Stocks hit a record, but then give up gains and end the day little changed

Chiavarone: If there's no recession, the bull market's not over
Chiavarone: If there's no recession, the bull market's not over

Stocks posted fresh records on Monday before closing little changed as investors digested mixed signals around U.S.-China trade talks.

The Dow Jones Industrial Average ended the day up just 31.33 points, or 0.1% at 28,036.22. The S&P 500 advanced 0.05%  to 3,122.03 while the Nasdaq Composite closed 0.1% higher at 8,549.94. Disney was the best-performing Dow stock, rising 2%. Real estate and consumer staples both gained at least 0.6% to lead the S&P 500 higher.

However, the major averages failed to post significant gains after CNBC's Eunice Yoon reported, citing a government source, that Chinese officials are pessimistic about the prospect of a U.S.-China trade deal. China is troubled by President Donald Trump saying recently the U.S. would not roll back tariffs as they thought both sides had agreed to do so in principle, Yoon reports.

The news triggered a move into traditional safe-haven assets. The benchmark 10-year Treasury yield fell from around 1.85% earlier in the day to 1.8%. Gold futures erased earlier losses to settle 0.2% higher at $1,471.90 per ounce.

US Trade Representative Robert Lighthizer and Chinese Vice Premier Liu He at the Diaoyutai State Guesthouse in Beijing on Feb. 15, 2019
Mark Schiefelbein | AFP | Getty Images

That report came after Chinese state media said over the weekend China and the U.S. had "constructive" trade talks, noting U.S. Trade Representative Robert Lighthizer and Treasury Secretary Steven Mnuchin talked with Chinese Vice Premier Liu He about the core issues for a phase one trade agreement.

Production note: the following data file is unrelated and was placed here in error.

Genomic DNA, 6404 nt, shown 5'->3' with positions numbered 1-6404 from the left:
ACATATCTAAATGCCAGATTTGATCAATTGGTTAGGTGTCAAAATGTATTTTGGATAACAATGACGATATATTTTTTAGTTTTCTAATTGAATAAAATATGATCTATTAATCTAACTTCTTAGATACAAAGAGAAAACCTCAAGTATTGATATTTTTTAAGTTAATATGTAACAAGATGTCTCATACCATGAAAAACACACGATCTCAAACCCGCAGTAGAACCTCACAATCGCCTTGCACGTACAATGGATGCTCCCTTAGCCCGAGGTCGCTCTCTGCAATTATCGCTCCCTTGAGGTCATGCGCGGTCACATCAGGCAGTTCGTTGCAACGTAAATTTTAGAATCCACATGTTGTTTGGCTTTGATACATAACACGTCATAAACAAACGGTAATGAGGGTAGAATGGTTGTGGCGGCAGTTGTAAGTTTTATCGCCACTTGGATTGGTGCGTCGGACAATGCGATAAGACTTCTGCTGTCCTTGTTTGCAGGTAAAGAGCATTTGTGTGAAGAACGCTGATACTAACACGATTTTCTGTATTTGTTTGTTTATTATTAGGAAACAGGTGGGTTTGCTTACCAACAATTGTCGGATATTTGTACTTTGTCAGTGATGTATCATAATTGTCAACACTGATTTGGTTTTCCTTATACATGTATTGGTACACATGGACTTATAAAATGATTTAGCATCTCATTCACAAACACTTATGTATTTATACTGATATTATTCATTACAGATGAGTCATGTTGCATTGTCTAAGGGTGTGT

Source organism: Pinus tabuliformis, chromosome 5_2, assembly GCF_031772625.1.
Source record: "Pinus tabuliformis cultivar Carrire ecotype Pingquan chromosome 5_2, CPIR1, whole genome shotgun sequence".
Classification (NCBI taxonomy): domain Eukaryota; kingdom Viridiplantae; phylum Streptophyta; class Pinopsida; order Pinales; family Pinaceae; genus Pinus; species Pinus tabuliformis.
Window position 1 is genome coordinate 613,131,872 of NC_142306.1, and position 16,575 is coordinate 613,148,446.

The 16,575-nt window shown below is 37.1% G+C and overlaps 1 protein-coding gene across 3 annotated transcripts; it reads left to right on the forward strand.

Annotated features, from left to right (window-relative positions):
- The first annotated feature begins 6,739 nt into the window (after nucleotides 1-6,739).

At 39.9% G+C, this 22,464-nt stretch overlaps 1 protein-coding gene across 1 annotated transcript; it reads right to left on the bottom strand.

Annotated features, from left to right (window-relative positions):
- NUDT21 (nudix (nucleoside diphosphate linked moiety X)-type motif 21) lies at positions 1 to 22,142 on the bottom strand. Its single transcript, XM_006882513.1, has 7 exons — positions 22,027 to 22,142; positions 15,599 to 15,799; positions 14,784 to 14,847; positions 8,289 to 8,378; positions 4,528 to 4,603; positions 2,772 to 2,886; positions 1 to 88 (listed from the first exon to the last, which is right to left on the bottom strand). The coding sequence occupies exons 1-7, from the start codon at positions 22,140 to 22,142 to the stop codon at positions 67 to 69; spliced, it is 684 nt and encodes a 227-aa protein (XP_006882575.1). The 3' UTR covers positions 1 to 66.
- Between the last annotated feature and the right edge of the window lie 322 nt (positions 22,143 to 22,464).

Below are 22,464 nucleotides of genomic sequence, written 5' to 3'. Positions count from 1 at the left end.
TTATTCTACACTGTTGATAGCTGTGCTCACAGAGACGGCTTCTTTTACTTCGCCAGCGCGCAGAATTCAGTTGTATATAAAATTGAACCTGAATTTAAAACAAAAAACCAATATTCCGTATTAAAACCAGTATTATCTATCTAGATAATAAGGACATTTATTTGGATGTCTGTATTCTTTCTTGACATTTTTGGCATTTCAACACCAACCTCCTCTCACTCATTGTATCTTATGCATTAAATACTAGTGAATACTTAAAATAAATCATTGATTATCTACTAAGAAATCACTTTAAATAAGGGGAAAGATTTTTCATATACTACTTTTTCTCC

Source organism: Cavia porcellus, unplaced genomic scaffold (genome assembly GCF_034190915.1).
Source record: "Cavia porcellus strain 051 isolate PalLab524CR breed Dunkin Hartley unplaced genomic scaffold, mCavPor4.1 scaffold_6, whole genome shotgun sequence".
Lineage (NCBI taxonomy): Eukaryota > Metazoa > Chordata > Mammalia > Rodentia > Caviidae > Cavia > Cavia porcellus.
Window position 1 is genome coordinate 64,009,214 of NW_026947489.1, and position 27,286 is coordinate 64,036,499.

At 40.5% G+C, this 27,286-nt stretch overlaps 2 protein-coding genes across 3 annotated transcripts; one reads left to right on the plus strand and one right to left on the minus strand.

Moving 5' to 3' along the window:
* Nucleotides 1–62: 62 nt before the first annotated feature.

The so-called phase one deal was announced last month and is expected to be signed sometime this month. The optimism around that agreement, coupled with easier monetary policy from the Federal Reserve, helped spark the stock market's rally to record highs.

"The stock market has shown remarkable resiliency," Robert Pavlik, chief investment strategist at SlateStone Wealth, said in a note. "What is more remarkable is that the issues that the market has been dealing with since the start of the year haven't dissipated but have been grown or become more complicated."

Pavlik pointed out that the U.S.-China trade conflict, which began last year, remains an overhang for the market while corporate earnings have not improved and economic news has "weakened."

Over the past month, the Dow and S&P 500 are both up more than 4%. The Nasdaq, meanwhile, is up 5.8% in that time. The Dow also closed above 28,000 for the first time on Friday.

Ilya Feygin, senior strategist at WallachBeth Capital, noted stocks might be getting a boost thanks to investors' fear or missing out on the current rally.

"The market has been driven in recent weeks by people getting back their S&P 500 and Dow exposure," he said. "We saw about $9.5 billion in net inflows into U.S. equity ETFs, and we've had a lot of weeks like that lately. A lot of people were caught cautious and have been forced to put money to work at higher levels."

In corporate news, Coty shares gained more than 2% after the company announced it took a 51% stake in Kylie Cosmetics, Kylie Jenner's makeup company.

Reuters and CNBC's Silvia Amaro contributed to this report.